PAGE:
The U.S. military artillery designation system was changed in 1962, redesignating the 105mm M2A1 howitzer the M101A1. The gun continued to see service in the Korean and Vietnam Wars. Though a similar model, the M102 howitzer, shared the same roles in battle, it never fully replaced the M101A1. Today, the M101A1 has been retired by the U.S. military, though it continues to see service with many other countries.
By the end of the Second World War, 8,536 105 mm towed howitzers had been built and post-war production continued at Rock Island Arsenal until 1953, by which time 10,202 had been built.
The Canadian Forces continued to use the M2A1 as the C2 Howitzer until 1997, when a modification was made to extend its service life; it is now designated the C3. The changes include a longer barrel, a muzzle brake, reinforced trails and the removal of shield flaps. It remains the standard light howitzer of Canadian Forces Reserve units. The C3 is used by Reserve units in Glacier National Park in British Columbia as a means of avalanche control. In addition, the M101 has found a second use in the U.S. as an avalanche control gun, supervised by the US Forest Service.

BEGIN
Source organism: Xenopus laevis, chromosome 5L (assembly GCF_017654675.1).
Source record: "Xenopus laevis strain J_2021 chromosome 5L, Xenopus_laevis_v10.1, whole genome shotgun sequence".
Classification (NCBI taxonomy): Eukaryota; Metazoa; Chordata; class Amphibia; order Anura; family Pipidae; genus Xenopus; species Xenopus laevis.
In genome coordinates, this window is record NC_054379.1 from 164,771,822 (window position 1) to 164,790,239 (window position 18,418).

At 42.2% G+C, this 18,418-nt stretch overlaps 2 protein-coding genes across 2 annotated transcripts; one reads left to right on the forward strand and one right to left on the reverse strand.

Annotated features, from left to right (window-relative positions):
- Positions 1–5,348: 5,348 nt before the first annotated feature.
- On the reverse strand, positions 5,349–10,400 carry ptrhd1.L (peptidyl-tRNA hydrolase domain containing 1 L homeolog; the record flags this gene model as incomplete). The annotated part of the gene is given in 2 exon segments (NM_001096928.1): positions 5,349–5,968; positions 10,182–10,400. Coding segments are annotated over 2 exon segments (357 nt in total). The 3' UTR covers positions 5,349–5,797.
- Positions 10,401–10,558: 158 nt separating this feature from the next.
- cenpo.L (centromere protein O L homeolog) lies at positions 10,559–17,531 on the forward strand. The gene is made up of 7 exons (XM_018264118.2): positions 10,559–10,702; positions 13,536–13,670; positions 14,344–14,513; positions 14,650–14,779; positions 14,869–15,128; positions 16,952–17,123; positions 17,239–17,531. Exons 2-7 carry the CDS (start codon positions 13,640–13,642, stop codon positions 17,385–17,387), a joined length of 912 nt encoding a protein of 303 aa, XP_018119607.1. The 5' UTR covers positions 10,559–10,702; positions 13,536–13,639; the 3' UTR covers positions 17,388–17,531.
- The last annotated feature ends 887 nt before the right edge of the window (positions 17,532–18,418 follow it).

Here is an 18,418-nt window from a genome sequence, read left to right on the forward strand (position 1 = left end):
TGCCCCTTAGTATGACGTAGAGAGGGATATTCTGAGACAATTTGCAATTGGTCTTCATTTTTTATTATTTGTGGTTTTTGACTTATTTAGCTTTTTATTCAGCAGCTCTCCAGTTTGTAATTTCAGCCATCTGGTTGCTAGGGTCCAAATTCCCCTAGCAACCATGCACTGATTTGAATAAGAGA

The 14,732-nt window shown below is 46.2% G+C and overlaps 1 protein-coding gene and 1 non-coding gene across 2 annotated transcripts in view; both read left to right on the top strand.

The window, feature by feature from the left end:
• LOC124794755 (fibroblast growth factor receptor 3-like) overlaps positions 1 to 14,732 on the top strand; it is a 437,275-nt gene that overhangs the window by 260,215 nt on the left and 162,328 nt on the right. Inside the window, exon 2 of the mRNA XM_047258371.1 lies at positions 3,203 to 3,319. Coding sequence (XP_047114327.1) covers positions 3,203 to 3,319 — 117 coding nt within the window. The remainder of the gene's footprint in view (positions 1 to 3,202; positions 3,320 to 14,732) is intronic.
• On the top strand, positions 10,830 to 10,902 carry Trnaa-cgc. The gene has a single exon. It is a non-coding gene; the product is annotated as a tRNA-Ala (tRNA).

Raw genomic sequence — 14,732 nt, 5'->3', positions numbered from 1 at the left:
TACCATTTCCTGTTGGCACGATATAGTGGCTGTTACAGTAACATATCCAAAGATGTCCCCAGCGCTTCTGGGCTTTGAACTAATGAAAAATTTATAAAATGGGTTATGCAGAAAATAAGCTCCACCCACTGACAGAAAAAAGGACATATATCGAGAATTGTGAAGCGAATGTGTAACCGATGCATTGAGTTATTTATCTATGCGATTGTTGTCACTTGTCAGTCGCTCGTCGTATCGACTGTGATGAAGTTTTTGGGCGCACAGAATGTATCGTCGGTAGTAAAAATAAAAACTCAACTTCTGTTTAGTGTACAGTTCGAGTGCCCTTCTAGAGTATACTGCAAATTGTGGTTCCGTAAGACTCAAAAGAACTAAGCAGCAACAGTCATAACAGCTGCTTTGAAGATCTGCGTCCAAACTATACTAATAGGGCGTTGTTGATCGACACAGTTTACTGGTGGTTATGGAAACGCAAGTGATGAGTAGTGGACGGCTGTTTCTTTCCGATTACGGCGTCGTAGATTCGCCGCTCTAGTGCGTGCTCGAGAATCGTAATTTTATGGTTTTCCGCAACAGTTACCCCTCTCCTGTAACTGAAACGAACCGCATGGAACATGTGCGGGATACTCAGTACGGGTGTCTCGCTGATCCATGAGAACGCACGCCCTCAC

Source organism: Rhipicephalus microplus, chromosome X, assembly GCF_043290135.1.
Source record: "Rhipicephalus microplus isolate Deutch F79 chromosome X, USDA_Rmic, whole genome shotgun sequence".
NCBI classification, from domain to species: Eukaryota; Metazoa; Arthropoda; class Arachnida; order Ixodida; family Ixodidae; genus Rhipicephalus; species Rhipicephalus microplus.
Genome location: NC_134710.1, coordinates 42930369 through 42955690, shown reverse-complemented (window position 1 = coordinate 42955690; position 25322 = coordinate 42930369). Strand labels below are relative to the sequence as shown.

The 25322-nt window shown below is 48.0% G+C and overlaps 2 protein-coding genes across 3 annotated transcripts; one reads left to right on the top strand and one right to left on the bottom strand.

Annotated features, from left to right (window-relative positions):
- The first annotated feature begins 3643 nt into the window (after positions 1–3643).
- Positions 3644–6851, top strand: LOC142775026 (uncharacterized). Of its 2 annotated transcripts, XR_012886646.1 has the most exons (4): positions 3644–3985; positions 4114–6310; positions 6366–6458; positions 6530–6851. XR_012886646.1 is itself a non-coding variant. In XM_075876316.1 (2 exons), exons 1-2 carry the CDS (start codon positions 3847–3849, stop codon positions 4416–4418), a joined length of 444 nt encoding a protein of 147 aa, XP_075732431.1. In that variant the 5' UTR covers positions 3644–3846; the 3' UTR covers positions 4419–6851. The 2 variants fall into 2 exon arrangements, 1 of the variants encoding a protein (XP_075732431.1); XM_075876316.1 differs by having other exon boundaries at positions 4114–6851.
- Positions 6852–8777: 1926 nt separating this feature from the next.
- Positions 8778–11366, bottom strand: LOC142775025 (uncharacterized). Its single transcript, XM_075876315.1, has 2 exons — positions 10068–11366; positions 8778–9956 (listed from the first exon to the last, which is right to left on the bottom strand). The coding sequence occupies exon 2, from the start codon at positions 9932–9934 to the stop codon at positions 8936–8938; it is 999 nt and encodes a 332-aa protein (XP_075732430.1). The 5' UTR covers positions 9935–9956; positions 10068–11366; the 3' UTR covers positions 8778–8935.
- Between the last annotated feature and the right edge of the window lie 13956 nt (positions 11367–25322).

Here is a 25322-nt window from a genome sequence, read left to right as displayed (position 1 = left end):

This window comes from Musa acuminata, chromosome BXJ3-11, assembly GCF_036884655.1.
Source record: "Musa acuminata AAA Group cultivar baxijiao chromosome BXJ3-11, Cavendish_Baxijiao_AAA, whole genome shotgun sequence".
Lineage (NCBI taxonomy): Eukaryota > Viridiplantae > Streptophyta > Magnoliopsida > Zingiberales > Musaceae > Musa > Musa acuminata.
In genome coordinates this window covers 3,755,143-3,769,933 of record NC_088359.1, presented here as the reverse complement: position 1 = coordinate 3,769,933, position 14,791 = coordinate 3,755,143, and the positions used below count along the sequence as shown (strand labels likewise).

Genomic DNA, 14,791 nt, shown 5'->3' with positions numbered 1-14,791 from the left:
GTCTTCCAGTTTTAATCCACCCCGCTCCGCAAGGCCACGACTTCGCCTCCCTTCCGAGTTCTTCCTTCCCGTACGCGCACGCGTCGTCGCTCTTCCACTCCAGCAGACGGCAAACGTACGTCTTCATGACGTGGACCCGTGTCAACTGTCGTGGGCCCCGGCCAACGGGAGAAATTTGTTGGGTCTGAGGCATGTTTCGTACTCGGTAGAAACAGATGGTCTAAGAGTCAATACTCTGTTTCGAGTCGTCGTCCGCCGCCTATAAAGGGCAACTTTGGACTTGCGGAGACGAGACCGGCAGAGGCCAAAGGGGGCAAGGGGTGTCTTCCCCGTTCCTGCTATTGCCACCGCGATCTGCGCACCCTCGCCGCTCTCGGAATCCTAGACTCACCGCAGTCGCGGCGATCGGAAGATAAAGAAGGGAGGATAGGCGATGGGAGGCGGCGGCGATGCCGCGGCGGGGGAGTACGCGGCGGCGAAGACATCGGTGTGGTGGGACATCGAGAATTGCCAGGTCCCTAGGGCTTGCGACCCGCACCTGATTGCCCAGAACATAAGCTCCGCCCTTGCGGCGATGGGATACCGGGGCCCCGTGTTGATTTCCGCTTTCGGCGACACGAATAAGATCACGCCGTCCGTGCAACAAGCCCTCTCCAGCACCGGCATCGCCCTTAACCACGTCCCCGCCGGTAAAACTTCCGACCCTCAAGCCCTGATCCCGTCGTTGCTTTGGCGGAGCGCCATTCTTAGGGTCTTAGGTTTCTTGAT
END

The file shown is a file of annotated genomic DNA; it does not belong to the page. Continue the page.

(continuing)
France and the State of Vietnam used it during the First Indochina War, as did the People's Army of Vietnam, who were supplied with this weapon by China PR along with other captured Kuomintang artillery pieces. Today upgraded M2A1s are still being used by the People's Army of Vietnam. It remains as the primary tactical field howitzer of the VPA.
A number of M2/M101 howitzers were used by the Socialist Federal Republic of Yugoslavia and approximately 50 were inherited by Croatia, of which 4 are still in use for training with the Croatian army.
M2 Howitzers are still in limited service in the Australian Army Reserve, but are being replaced with 81mm mortars with an emphasis on the retention of indirect fire support skills. In regular service they were replaced by the 105mm L119 Hamel gun and the 155mm M198 howitzers.
Two M2 howitzers (1942) are still employed in providing the gun salute at Kristiansten Fortress, in Trondheim, Norway. M101/M2 is one of three approved salute guns in the Norwegian armed forces, and have been reduced to a caliber of 75 mm for this purpose. They are used for gun salute also at Rena and Setermoen.